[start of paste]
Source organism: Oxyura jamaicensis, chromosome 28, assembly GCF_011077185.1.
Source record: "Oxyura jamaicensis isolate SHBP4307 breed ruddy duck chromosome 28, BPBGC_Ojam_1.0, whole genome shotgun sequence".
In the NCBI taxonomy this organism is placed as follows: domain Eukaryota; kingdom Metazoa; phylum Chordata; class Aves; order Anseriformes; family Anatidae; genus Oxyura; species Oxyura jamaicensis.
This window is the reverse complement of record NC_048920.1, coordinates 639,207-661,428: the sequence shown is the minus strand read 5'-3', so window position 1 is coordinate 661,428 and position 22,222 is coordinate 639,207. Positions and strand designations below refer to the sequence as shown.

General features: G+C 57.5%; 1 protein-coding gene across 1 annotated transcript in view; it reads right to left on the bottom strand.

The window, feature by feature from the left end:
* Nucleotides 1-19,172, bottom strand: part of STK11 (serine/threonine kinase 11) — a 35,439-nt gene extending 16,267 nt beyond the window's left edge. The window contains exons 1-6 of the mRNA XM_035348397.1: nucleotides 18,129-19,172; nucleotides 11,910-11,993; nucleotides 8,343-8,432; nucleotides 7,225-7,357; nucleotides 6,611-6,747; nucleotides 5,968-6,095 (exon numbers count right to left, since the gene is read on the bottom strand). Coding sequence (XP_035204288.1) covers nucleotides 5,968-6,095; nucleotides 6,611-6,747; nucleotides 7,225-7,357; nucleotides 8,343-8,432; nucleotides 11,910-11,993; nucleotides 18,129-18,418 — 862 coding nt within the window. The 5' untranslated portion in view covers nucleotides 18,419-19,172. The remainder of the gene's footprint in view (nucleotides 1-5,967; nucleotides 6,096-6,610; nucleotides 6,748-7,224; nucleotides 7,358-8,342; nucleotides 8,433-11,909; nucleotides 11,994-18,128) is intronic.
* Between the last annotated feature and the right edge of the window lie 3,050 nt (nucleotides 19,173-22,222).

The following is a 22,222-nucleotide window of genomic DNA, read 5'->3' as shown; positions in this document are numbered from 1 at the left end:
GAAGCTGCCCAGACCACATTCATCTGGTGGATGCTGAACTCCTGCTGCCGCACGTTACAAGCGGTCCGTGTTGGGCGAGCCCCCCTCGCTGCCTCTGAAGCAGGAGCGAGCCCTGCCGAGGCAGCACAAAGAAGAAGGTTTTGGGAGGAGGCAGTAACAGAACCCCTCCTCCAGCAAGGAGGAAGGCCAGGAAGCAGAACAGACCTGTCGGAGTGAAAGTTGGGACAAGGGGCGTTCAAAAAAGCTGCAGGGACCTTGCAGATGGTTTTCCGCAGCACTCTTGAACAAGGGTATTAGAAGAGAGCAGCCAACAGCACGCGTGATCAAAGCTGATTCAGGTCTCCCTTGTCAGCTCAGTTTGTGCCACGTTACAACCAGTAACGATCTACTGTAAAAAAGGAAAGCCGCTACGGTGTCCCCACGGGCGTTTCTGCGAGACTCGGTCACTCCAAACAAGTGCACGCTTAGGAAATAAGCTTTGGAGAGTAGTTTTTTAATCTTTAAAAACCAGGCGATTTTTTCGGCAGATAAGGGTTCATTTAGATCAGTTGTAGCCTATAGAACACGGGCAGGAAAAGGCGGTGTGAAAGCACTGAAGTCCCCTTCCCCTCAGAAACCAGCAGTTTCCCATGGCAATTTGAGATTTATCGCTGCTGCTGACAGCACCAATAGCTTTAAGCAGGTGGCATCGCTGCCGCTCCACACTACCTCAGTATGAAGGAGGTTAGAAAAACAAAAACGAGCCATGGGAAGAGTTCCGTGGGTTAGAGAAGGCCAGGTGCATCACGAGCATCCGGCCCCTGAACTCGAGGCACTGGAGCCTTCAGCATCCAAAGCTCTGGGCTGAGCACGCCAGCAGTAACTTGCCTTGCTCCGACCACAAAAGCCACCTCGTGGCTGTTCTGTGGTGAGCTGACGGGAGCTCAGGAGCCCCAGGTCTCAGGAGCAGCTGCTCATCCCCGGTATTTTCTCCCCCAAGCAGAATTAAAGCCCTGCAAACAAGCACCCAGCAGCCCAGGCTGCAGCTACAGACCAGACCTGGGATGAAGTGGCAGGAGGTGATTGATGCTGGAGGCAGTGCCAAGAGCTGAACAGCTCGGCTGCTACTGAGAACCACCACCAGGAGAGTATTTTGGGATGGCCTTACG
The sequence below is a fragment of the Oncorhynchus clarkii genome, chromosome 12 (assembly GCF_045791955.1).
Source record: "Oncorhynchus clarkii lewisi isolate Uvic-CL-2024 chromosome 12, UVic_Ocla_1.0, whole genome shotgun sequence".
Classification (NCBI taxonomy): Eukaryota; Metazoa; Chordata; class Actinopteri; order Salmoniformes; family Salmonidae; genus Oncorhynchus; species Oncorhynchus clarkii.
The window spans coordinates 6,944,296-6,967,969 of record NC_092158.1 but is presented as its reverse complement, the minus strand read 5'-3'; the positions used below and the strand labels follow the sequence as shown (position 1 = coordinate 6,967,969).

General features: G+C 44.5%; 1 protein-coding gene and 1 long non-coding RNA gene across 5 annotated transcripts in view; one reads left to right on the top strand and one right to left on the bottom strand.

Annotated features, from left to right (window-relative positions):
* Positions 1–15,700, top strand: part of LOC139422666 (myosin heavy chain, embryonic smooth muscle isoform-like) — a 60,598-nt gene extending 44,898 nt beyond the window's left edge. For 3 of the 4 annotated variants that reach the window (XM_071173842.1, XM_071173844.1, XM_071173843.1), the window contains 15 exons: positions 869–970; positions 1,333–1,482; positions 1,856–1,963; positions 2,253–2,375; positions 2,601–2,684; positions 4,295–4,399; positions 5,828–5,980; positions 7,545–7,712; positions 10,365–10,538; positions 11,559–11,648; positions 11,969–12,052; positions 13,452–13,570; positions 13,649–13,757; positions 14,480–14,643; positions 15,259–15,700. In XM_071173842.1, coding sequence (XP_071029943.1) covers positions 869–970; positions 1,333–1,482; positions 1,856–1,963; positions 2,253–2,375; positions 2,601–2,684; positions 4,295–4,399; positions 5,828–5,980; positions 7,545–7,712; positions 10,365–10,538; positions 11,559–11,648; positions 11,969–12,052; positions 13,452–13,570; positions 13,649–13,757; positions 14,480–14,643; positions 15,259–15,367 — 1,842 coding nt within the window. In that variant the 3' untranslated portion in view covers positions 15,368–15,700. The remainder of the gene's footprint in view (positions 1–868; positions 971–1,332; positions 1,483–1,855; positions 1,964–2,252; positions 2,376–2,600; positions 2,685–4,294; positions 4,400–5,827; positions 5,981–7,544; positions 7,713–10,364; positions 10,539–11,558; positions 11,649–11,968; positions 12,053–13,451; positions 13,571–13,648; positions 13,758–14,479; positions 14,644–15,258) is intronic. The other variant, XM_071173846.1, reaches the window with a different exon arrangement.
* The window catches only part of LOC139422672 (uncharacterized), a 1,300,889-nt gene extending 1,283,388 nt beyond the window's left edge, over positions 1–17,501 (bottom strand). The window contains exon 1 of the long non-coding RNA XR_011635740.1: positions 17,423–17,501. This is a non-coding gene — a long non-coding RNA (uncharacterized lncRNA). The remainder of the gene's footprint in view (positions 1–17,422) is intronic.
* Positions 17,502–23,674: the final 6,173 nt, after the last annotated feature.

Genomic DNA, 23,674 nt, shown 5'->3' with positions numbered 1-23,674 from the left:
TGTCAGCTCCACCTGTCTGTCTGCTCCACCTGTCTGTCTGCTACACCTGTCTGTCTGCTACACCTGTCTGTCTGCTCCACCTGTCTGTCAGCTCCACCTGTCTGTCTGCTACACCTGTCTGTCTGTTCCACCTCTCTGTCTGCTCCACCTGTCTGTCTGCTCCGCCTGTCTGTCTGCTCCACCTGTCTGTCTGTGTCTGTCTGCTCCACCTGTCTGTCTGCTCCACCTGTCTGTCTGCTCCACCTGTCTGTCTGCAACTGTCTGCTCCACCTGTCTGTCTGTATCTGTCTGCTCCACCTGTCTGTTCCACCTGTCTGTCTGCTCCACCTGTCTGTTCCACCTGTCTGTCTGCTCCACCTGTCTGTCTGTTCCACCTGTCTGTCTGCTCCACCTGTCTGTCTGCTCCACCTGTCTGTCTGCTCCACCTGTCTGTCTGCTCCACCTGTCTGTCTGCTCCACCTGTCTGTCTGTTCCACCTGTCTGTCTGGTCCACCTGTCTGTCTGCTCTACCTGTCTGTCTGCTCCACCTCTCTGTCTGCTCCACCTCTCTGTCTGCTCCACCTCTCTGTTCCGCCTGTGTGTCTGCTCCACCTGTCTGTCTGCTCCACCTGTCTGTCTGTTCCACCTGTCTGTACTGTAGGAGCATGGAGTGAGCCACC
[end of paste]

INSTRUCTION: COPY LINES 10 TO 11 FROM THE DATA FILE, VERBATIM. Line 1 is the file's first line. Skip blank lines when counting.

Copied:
GAAGCTGCCCAGACCACATTCATCTGGTGGATGCTGAACTCCTGCTGCCGCACGTTACAAGCGGTCCGTGTTGGGCGAGCCCCCCTCGCTGCCTCTGAAGCAGGAGCGAGCCCTGCCGAGGCAGCACAAAGAAGAAGGTTTTGGGAGGAGGCAGTAACAGAACCCCTCCTCCAGCAAGGAGGAAGGCCAGGAAGCAGAACAGACCTGTCGGAGTGAAAGTTGGGACAAGGGGCGTTCAAAAAAGCTGCAGGGACCTTGCAGATGGTTTTCCGCAGCACTCTTGAACAAGGGTATTAGAAGAGAGCAGCCAACAGCACGCGTGATCAAAGCTGATTCAGGTCTCCCTTGTCAGCTCAGTTTGTGCCACGTTACAACCAGTAACGATCTACTGTAAAAAAGGAAAGCCGCTACGGTGTCCCCACGGGCGTTTCTGCGAGACTCGGTCACTCCAAACAAGTGCACGCTTAGGAAATAAGCTTTGGAGAGTAGTTTTTTAATCTTTAAAAACCAGGCGATTTTTTCGGCAGATAAGGGTTCATTTAGATCAGTTGTAGCCTATAGAACACGGGCAGGAAAAGGCGGTGTGAAAGCACTGAAGTCCCCTTCCCCTCAGAAACCAGCAGTTTCCCATGGCAATTTGAGATTTATCGCTGCTGCTGACAGCACCAATAGCTTTAAGCAGGTGGCATCGCTGCCGCTCCACACTACCTCAGTATGAAGGAGGTTAGAAAAACAAAAACGAGCCATGGGAAGAGTTCCGTGGGTTAGAGAAGGCCAGGTGCATCACGAGCATCCGGCCCCTGAACTCGAGGCACTGGAGCCTTCAGCATCCAAAGCTCTGGGCTGAGCACGCCAGCAGTAACTTGCCTTGCTCCGACCACAAAAGCCACCTCGTGGCTGTTCTGTGGTGAGCTGACGGGAGCTCAGGAGCCCCAGGTCTCAGGAGCAGCTGCTCATCCCCGGTATTTTCTCCCCCAAGCAGAATTAAAGCCCTGCAAACAAGCACCCAGCAGCCCAGGCTGCAGCTACAGACCAGACCTGGGATGAAGTGGCAGGAGGTGATTGATGCTGGAGGCAGTGCCAAGAGCTGAACAGCTCGGCTGCTACTGAGAACCACCACCAGGAGAGTATTTTGGGATGGCCTTACG
The sequence below is a fragment of the Oncorhynchus clarkii genome, chromosome 12 (assembly GCF_045791955.1).